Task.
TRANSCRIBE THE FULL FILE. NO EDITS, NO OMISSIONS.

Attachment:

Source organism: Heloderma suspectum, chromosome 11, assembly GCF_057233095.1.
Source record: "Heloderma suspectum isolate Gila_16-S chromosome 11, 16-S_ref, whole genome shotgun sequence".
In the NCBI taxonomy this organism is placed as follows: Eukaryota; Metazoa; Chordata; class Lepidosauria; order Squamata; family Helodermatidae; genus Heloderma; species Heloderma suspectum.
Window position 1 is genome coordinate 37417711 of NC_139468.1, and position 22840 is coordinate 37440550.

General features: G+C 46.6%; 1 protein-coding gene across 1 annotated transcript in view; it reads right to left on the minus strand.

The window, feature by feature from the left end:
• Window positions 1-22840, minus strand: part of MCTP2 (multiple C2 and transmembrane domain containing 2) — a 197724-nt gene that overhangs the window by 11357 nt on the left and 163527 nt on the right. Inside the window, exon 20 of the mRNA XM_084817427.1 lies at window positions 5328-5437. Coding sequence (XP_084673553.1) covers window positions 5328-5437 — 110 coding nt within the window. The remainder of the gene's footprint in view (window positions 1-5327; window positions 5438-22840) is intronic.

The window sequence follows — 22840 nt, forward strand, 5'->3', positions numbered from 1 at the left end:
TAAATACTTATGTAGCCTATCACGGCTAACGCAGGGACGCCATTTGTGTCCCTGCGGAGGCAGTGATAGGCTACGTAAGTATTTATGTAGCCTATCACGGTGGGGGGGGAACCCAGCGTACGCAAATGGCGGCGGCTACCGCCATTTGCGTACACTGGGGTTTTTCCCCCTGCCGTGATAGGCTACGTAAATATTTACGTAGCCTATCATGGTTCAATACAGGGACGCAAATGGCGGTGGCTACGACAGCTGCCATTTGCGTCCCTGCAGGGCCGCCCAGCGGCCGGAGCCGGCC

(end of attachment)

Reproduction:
Source organism: Heloderma suspectum, chromosome 11, assembly GCF_057233095.1.
Source record: "Heloderma suspectum isolate Gila_16-S chromosome 11, 16-S_ref, whole genome shotgun sequence".
In the NCBI taxonomy this organism is placed as follows: Eukaryota; Metazoa; Chordata; class Lepidosauria; order Squamata; family Helodermatidae; genus Heloderma; species Heloderma suspectum.
Window position 1 is genome coordinate 37417711 of NC_139468.1, and position 22840 is coordinate 37440550.

General features: G+C 46.6%; 1 protein-coding gene across 1 annotated transcript in view; it reads right to left on the minus strand.

The window, feature by feature from the left end:
• Window positions 1-22840, minus strand: part of MCTP2 (multiple C2 and transmembrane domain containing 2) — a 197724-nt gene that overhangs the window by 11357 nt on the left and 163527 nt on the right. Inside the window, exon 20 of the mRNA XM_084817427.1 lies at window positions 5328-5437. Coding sequence (XP_084673553.1) covers window positions 5328-5437 — 110 coding nt within the window. The remainder of the gene's footprint in view (window positions 1-5327; window positions 5438-22840) is intronic.

The window sequence follows — 22840 nt, forward strand, 5'->3', positions numbered from 1 at the left end:
TAAATACTTATGTAGCCTATCACGGCTAACGCAGGGACGCCATTTGTGTCCCTGCGGAGGCAGTGATAGGCTACGTAAGTATTTATGTAGCCTATCACGGTGGGGGGGGAACCCAGCGTACGCAAATGGCGGCGGCTACCGCCATTTGCGTACACTGGGGTTTTTCCCCCTGCCGTGATAGGCTACGTAAATATTTACGTAGCCTATCATGGTTCAATACAGGGACGCAAATGGCGGTGGCTACGACAGCTGCCATTTGCGTCCCTGCAGGGCCGCCCAGCGGCCGGAGCCGGCC